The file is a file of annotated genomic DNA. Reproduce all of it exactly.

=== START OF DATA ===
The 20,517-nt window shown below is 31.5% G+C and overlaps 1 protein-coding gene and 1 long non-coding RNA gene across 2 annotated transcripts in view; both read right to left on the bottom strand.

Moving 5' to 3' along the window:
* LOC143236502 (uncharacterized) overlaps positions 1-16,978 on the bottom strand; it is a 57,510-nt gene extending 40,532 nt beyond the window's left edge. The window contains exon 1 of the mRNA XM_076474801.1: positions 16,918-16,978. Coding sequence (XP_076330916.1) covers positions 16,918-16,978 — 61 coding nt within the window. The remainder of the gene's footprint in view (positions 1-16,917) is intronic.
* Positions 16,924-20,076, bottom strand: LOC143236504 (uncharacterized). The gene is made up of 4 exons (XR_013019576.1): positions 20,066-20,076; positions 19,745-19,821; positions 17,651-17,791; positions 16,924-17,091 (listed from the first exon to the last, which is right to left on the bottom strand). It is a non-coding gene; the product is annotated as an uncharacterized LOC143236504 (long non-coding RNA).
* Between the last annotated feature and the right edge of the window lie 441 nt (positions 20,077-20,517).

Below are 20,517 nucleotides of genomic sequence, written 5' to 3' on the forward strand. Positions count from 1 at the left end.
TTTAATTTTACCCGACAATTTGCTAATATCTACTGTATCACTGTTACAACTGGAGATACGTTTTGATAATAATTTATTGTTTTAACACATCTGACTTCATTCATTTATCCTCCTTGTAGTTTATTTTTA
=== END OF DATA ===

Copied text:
The 20,517-nt window shown below is 31.5% G+C and overlaps 1 protein-coding gene and 1 long non-coding RNA gene across 2 annotated transcripts in view; both read right to left on the bottom strand.

Moving 5' to 3' along the window:
* LOC143236502 (uncharacterized) overlaps positions 1-16,978 on the bottom strand; it is a 57,510-nt gene extending 40,532 nt beyond the window's left edge. The window contains exon 1 of the mRNA XM_076474801.1: positions 16,918-16,978. Coding sequence (XP_076330916.1) covers positions 16,918-16,978 — 61 coding nt within the window. The remainder of the gene's footprint in view (positions 1-16,917) is intronic.
* Positions 16,924-20,076, bottom strand: LOC143236504 (uncharacterized). The gene is made up of 4 exons (XR_013019576.1): positions 20,066-20,076; positions 19,745-19,821; positions 17,651-17,791; positions 16,924-17,091 (listed from the first exon to the last, which is right to left on the bottom strand). It is a non-coding gene; the product is annotated as an uncharacterized LOC143236504 (long non-coding RNA).
* Between the last annotated feature and the right edge of the window lie 441 nt (positions 20,077-20,517).

Below are 20,517 nucleotides of genomic sequence, written 5' to 3' on the forward strand. Positions count from 1 at the left end.
TTTAATTTTACCCGACAATTTGCTAATATCTACTGTATCACTGTTACAACTGGAGATACGTTTTGATAATAATTTATTGTTTTAACACATCTGACTTCATTCATTTATCCTCCTTGTAGTTTATTTTTA